Dale’s Sideline View 10/15/18

If you laugh, you think, and you cry, that’s a full day. That’s a heck of a day, You do that seven days a week, you’re going to have something special,” said Jim Valvano, former basketball coach at North Carolina State, as he was accepting the Arthur Ashe Courage and Humanitarian Award at the first televised ESPY Awards in 1993. Valvano was in his final stages of a battle with bone cancer. 

 It has been 25 years since Valvano echoed those words, and it has been 50 years since one of my favorite football teams won a national championship. Those Jones County Junior College Bobcats of 1968 did all three things in winning the first national championship for the school. The team will be honored this Friday night at 6 p.m. with a banquet at Jones. 

A Changing World

 The year of 1968 changed the world. Sadly, Robert F. Kennedy and Martin Luther King Jr. were assassinated. Surveyor 7 made a historic soft landing on the moon and began sending back photos. The blood and gore of the Vietnam War was televised in our living rooms each night on the national news. The youth of America challenged the establishment. And civil unrest saw riots in the streets and protests at the Olympics. 

 That year in sports was the beginning of Archie’s Army in Oxford and was also the final season of O.J. at USC. Vince Lombardi coached his last game with the Green Bay Packers, and a New York Jets quarterback named Joe “Willie” Namath was marching his team to a most unexpected finish. 

 On the local scene, the sleepy little town of Ellisville, Mississippi, was awakening to what would prove to be one of the most memorable football seasons in Jones County Junior College history. As fall workouts began that season, an optimistic Bobcats head coach Sim Cooley told one of the local civic clubs, “We’ve got the best ball club we’ve had in a long time.” Jones was returning 18 sophomores and had a couple of transfers that made the Bobcats a team to watch. The previous season, Jones had returned only 13 sophomores, so many of the sophomores of 1968 had gained a lot of experience during their first season at JCJC. Bay Springs native Tommy Parker was a first-year coach for the Bobcats, and Cooley’s other coach was his long time assistant Bill Morris. 

They Laughed, They Thought, and They Cried

 “We knew that we had a very talented team. We blended well together on and off the field and are still that way almost 50 years later,” said Richard Thoms, former Richton Rebel and leading receiver of the team. Thoms laughingly recalled one of the many shenanigans that he and some of his teammates pulled off the field. In several cars the guys headed to the Laurel drive-in one night. Thinking that they would pull one over on the operator of the drive-in, some of the guys hid in the trunks prior to entering the premises. Thoms said that it is likely that the operator had the last laugh, however, since the guys purchased their weight in food and drinks.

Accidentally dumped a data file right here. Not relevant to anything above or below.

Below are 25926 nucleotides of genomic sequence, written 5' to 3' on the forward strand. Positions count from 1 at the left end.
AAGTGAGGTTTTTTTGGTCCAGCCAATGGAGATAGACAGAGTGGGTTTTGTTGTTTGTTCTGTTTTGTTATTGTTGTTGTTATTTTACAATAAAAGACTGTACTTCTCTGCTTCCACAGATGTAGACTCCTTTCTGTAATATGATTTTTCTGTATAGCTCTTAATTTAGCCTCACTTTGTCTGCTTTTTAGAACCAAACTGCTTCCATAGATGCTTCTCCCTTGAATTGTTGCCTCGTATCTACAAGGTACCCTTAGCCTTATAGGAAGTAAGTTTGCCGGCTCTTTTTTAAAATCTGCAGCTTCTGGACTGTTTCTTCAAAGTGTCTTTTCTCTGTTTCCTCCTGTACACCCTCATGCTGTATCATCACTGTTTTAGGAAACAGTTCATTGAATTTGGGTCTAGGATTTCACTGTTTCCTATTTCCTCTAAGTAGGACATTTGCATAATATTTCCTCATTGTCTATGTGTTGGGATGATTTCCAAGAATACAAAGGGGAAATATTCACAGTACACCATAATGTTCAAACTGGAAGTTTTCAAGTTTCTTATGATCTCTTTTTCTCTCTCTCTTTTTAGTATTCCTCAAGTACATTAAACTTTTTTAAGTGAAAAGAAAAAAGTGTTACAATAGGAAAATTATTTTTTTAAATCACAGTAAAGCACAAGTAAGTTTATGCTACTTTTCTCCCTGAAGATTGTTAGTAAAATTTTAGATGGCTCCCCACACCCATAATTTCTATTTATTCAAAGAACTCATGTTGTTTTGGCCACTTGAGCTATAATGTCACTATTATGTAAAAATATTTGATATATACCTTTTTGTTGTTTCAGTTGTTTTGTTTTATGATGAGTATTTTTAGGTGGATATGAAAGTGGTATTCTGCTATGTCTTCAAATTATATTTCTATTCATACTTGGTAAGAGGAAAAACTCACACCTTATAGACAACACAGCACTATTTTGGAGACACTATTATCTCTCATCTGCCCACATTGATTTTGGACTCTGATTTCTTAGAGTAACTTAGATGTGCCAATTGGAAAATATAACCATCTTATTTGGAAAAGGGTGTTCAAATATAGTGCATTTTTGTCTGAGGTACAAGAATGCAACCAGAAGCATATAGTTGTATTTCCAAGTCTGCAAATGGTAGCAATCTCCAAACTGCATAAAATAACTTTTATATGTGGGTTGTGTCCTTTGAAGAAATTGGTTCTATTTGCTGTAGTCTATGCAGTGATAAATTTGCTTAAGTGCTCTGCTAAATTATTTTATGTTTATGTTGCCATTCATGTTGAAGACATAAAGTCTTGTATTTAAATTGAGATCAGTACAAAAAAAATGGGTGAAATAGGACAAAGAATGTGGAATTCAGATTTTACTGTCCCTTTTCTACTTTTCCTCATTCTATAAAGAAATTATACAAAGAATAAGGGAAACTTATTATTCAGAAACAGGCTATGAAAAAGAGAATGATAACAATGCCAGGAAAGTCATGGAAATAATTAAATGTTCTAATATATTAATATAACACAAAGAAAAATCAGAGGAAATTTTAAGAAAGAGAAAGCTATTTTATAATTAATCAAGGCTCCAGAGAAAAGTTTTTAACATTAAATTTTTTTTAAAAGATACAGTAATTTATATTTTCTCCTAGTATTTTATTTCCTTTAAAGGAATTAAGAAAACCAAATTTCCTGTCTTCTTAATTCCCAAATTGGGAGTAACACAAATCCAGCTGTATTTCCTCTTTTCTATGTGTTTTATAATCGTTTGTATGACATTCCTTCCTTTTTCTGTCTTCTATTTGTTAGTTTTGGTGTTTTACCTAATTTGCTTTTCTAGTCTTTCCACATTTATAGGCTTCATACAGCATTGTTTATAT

Raleigh’s Billy Clingon, who was one of the Bobcats’ team captains and was named an All-American offensive lineman, also remembers the special bond that still exists for these students of the game. “The coaches prepared us well. They did an outstanding job of teaching us the game and bringing us together. I could tell we were developing after the spring game against Perkinston. We had unity, and players were motivating and encouraging each other as we wanted no weak link in the chain,” said Clingon. “The student body at Jones really got behind us that year both at home and on the road, which only increased our sense of unity,” Clingon added.

 Bobcats quarterback David Abercrombie said the team had a solid nucleus. “We worked hard, and practices were pretty tough. We had great leadership, and we had tough coaches that demanded toughness,” said the Seminary native. “We had several Division I players on that team. The only reason we were overlooked was because we had played at small high schools,” he added. Abercrombie himself went on to play at Tulane University where he led the Green Wave to the 1970 Liberty Bowl win and was named MVP of the game. 

   The team was a ground-oriented team with the likes of Laurel’s Steve Bailey and Taylorsville’s Lynn Horn carrying the load. Horn scored six touchdowns against East Central and led the Bobcats with 114 points in nine games. “Every team we played was very physical. We played a winless Hinds team, but they hit harder than any team we played. It was a tough league for sure,” said Horn. 

 Waynesboro’s Johnny Walker remembers the Perkinston game. Both JCJC and Perkinston were undefeated entering the game at Bush-Young Field. “That had to be the biggest crowd ever at JCJC. The fans were lined up around the track, and every seat was filled,” related Walker. Most of the guys on the team had played against each other in high school, so they all knew each other, according to Walker. They had a camaraderie that would see them through tough times. “Those days,” Walker said, “were incredibly demanding.” Players would routinely practice long hours that tested them physically and mentally. Oftentimes they would think they had run their last series at practice as the evening drew near only to have Coach Cooley turn on the lights for another couple of hours of grueling workouts. The passion that drove the team to endure week after week developed a fortitude in them that resulted in tears of joy in the end. 

For these guys, laughing, thinking and crying seven days a week every week gave them something that was indeed special.

 
Contact Dale at ddmckee18@yahoo.com 

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